City life damages mental health in ways we’re just starting to understand
New studies show that our physical surroundings affect our mental health as well, in a greater degree than previously known. The people living in big cities face a nearly 40 percent higher risk of depression, a 20 percent higher chance of anxiety, and double the risk of schizophrenia than people living in rural areas.
Part of this situation is due to social problems like loneliness and stress, complicated further by living within breathing distance of others.
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Most of the city planning is done so that the affluent neighborhoods are in quieter areas.
However, this is also nullified when the ultra-rich who travel frequently stay close to the transit hubs (like Airports), being exposed to high decibels of noise.
The mask - a flimsy polymer cup - fits tightly around the face and is capable of filtering 95% of airborne particles, such as viruses, from the air.
The firsts masks were ...
Doctors started wearing the first surgical masks in 1897. The masks were not designed to prevent airborne disease - that is still not the case today - but to prevent doctors from coughing or sneezing droplets onto wounds during surgery.
During 1920, a plague broke out between a shared jurisdiction of China and Russia. The Chinese Imperial Court brought in a young doctor named Lien-teh Wu that determined that the plague was not spread by fleas but through the air. He expanded upon the surgery masks he'd seen in the West, and made it from gauze and cotton and added several layers of cloth to filter inhalations.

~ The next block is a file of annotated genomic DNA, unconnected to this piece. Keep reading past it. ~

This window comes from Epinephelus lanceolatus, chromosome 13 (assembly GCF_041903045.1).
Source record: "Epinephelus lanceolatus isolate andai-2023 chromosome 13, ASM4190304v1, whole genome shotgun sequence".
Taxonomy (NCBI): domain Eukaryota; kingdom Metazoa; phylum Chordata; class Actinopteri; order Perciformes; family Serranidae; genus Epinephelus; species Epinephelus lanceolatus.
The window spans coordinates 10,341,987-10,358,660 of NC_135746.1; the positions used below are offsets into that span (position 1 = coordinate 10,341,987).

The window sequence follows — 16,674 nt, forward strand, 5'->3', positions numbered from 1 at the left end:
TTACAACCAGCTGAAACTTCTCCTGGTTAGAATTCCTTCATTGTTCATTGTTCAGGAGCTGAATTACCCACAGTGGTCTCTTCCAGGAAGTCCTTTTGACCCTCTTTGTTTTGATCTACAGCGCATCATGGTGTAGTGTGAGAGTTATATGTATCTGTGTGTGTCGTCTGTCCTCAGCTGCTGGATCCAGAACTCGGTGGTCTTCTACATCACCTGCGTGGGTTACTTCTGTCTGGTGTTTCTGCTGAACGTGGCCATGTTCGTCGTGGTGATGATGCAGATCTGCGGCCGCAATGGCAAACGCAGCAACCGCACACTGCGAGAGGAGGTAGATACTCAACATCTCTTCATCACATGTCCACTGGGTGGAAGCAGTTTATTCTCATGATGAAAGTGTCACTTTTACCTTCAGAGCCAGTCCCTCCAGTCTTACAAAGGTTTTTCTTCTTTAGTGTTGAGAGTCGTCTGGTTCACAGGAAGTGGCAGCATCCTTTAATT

When the Spanish flu arrived in 1918, the mask was well-known among scientists and the public.
The most valued childhood experiences of people who grew up in the 1970s and 1980s are things that the current generation of kids are far less likely to know.
What stands out is that
American children have less independence and autonomy today.
Kids who have autonomy and independence are less likely to be anxious. They are more likely to grow into self-sufficient adults.
A childhood privilege was spending regular time with parents and access to meaningful interactions with other family members, especially grandparents.
Close grandparent-child relationships have significant mental health benefits for both children and grandparents.